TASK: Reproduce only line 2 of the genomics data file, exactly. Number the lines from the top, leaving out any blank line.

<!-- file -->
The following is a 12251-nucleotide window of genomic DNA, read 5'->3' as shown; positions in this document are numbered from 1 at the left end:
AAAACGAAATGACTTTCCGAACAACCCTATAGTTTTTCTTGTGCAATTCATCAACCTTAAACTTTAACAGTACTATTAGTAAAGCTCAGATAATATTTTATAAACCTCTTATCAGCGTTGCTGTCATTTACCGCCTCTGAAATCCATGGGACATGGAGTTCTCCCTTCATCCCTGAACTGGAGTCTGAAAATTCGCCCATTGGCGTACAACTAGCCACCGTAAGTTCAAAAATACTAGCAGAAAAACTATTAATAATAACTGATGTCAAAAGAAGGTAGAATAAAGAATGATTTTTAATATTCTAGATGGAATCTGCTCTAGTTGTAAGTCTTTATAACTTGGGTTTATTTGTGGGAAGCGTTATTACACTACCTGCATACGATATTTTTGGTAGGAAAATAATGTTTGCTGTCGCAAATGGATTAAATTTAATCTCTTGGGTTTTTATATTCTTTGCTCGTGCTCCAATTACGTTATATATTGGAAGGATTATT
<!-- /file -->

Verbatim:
AAAACGAAATGACTTTCCGAACAACCCTATAGTTTTTCTTGTGCAATTCATCAACCTTAAACTTTAACAGTACTATTAGTAAAGCTCAGATAATATTTTATAAACCTCTTATCAGCGTTGCTGTCATTTACCGCCTCTGAAATCCATGGGACATGGAGTTCTCCCTTCATCCCTGAACTGGAGTCTGAAAATTCGCCCATTGGCGTACAACTAGCCACCGTAAGTTCAAAAATACTAGCAGAAAAACTATTAATAATAACTGATGTCAAAAGAAGGTAGAATAAAGAATGATTTTTAATATTCTAGATGGAATCTGCTCTAGTTGTAAGTCTTTATAACTTGGGTTTATTTGTGGGAAGCGTTATTACACTACCTGCATACGATATTTTTGGTAGGAAAATAATGTTTGCTGTCGCAAATGGATTAAATTTAATCTCTTGGGTTTTTATATTCTTTGCTCGTGCTCCAATTACGTTATATATTGGAAGGATTATT